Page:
We've been using those eco-friendly, reusable, fabric grocery bags for quite a while now. Who knew that in doing so we have been taking some serious health risks?
Check this report from Canada's National Post.
A microbiological study — a first in North America — of the popular, eco-friendly bags has uncovered some unsettling facts. Swab-testing by two independent laboratories found unacceptably high levels of bacterial, yeast, mold and coliform counts in the reusable bags.
"The main risk is food poisoning," Dr. Richard Summerbell, research director at Toronto-based Sporometrics and former chief of medical mycology for the Ontario Ministry of Health, stated in a news release. Dr. Summerbell evaluated the study results.
"But other significant risks include skin infections such as bacterial boils, allergic reactions, triggering of asthma attacks, and ear infections," he stated.
The study found that 64% of the reusable bags tested were contaminated with some level of bacteria and close to 30% had elevated bacterial counts higher than what's considered safe for drinking water.
Further, 40% of the bags had yeast or mold, and some of the bags had an unacceptable presence of coliforms, faecal intestinal bacteria, when there should have been 0...
The study was funded by the Environment and Plastics Industry Council (EPIC), an industry initiative to promote responsible use and recovery of plastic resources. EPIC is a committee of the Canadian Plastics Industry Association.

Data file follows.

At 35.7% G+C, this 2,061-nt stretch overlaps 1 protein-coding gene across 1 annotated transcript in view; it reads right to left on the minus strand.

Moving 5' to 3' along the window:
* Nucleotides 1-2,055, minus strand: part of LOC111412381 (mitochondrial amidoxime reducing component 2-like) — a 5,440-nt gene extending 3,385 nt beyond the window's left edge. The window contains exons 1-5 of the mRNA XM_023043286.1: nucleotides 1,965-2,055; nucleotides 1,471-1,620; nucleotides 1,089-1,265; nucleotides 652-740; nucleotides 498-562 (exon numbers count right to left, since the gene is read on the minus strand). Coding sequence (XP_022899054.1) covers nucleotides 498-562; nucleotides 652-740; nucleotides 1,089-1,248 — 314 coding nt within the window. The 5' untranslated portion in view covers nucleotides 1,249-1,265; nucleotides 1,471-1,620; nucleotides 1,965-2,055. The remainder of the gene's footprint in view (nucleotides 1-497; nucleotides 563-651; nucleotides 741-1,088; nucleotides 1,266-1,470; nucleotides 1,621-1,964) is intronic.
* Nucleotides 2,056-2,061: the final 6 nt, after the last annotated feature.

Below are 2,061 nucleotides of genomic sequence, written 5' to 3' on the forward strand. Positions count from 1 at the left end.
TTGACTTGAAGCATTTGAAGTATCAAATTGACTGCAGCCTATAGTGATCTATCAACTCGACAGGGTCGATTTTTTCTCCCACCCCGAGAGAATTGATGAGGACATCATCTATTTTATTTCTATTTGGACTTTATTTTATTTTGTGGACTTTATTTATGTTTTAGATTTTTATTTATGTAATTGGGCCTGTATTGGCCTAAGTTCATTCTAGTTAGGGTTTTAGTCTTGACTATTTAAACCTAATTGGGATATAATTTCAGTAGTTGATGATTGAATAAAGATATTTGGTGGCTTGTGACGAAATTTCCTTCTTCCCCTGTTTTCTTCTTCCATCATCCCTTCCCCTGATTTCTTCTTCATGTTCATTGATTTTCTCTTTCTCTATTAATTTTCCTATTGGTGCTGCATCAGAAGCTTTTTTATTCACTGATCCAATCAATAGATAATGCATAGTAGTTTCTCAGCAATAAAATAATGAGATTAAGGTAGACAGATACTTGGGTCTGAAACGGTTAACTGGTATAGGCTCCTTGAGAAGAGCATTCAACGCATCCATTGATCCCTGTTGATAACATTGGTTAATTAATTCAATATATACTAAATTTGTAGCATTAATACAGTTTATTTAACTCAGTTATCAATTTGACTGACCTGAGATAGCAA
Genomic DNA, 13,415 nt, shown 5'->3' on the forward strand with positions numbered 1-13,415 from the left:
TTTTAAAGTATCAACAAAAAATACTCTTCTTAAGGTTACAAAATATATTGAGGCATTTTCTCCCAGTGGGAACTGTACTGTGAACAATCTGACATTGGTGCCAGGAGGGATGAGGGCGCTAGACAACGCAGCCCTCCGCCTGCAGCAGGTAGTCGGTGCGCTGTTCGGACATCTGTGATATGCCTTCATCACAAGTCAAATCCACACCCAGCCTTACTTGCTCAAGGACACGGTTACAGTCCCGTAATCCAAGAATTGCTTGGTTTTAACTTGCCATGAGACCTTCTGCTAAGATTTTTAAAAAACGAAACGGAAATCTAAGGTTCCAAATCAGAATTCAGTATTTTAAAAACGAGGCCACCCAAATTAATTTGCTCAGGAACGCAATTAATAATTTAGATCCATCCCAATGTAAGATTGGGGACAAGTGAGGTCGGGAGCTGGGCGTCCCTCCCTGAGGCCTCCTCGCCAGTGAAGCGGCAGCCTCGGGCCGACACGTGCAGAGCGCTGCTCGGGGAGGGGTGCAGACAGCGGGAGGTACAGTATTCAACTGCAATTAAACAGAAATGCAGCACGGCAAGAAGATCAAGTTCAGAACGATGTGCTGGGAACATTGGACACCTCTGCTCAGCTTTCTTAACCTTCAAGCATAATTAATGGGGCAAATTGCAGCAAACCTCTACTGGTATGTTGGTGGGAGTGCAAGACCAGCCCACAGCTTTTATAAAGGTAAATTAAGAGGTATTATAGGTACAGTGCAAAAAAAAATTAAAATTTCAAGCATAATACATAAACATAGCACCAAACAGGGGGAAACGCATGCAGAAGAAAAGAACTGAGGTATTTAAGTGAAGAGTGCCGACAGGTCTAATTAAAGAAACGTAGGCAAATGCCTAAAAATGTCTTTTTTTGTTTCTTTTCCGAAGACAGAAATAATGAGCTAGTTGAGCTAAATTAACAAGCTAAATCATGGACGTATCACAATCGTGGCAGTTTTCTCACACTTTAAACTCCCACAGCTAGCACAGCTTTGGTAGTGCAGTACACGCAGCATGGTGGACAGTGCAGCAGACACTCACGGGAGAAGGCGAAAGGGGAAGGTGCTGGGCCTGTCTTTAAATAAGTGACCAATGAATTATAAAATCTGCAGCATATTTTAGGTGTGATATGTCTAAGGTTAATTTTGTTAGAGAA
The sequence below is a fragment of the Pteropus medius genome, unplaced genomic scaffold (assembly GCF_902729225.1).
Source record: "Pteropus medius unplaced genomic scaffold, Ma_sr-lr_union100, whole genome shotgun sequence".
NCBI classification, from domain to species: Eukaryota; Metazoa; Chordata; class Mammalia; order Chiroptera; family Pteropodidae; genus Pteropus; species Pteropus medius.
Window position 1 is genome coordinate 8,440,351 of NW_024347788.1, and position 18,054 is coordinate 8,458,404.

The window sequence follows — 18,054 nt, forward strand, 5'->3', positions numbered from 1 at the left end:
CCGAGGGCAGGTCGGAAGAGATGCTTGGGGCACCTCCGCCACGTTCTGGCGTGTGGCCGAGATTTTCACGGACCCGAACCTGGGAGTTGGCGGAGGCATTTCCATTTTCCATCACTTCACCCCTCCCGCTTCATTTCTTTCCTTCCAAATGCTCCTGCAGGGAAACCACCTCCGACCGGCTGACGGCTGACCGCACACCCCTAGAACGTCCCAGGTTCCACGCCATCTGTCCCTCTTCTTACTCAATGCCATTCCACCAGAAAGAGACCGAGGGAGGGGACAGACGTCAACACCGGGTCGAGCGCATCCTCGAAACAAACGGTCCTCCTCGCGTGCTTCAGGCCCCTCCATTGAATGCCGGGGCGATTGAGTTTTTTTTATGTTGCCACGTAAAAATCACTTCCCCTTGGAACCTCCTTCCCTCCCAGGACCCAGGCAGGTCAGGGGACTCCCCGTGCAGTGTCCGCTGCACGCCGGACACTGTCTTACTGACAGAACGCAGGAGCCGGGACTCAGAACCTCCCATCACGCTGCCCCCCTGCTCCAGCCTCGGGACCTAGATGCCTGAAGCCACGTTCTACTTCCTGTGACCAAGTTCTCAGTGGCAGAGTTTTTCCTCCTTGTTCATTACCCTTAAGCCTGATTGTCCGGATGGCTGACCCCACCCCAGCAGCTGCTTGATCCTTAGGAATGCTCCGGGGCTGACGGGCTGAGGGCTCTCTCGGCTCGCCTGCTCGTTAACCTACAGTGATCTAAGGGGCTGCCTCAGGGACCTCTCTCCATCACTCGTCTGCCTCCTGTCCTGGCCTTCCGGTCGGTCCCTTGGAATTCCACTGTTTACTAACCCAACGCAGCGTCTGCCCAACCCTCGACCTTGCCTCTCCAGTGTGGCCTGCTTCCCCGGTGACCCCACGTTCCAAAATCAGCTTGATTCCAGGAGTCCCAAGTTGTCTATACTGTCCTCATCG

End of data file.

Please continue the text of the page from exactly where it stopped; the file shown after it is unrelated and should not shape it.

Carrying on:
Conclusions from the study? This may have you gladly handing over the coins for plastic bags at the supermarket:
• The moist, dark, warm interior of a folded used reusable bag that has acquired a small amount of water and trace food contamination is an ideal incubator for bacteria.
• The strong presence of yeasts in some bags indicates the presence of water and microbial growth substrate (food).
• There is a potential for cross-contamination of food if the same reusable bags are used on successive trips.
• Check-out staff in stores may be transferring these microbes from reusable bag to reusable bag as the contaminants get on their hands.
• In cases of food poisoning, experts will have to test reusable bags in addition to food products as the possible sources of contamination...
Thus, your questions now become 1) "Is opting for reusable grocery sacks worth the health risk?" and 2) "If I choose to clean the reusable bags, doesn't having to use water, soap, bleach and the electrical energy to run the washing machine offset any environmental advantages anyway?"